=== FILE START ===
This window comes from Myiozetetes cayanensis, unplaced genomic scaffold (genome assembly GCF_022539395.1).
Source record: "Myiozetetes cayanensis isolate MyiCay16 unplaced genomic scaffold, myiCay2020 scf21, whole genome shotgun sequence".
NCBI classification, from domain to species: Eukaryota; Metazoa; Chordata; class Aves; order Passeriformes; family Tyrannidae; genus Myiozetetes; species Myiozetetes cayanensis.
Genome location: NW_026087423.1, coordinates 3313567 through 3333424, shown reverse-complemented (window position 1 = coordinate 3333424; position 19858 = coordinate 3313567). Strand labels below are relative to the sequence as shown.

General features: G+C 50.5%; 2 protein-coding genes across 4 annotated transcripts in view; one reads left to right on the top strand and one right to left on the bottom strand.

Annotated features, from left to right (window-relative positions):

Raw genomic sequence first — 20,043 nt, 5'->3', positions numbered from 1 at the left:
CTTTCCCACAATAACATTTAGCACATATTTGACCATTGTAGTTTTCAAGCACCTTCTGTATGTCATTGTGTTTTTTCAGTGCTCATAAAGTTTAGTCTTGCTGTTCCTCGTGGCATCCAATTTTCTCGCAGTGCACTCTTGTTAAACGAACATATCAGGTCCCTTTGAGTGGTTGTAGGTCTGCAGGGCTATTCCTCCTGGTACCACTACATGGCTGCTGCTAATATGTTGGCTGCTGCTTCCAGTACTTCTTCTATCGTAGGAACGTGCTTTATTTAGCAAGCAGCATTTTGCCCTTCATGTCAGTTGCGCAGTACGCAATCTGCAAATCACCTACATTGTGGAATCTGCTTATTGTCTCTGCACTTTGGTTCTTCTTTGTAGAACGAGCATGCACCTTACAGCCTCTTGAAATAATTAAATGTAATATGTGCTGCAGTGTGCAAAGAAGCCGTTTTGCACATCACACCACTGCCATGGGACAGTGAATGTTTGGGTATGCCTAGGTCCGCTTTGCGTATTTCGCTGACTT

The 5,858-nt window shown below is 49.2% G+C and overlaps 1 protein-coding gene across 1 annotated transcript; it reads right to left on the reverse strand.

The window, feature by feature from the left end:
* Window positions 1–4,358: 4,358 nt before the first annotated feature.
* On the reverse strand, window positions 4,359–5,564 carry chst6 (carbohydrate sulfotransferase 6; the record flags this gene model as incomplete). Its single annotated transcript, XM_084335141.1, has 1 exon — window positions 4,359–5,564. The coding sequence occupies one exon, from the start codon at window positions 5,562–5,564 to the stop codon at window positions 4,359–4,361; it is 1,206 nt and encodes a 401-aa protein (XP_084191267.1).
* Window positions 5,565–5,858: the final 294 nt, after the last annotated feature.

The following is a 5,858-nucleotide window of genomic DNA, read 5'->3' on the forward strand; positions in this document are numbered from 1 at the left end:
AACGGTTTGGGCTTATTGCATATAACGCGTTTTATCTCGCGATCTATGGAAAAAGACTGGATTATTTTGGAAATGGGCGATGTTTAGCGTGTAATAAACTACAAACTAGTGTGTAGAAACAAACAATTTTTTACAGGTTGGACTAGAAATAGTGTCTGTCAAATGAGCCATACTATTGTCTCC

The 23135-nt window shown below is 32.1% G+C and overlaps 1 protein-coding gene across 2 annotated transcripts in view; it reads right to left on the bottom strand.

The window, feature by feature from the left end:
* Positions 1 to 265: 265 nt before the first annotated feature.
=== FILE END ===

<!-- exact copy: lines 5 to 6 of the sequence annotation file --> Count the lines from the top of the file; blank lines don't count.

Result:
General features: G+C 50.5%; 2 protein-coding genes across 4 annotated transcripts in view; one reads left to right on the top strand and one right to left on the bottom strand.

Annotated features, from left to right (window-relative positions):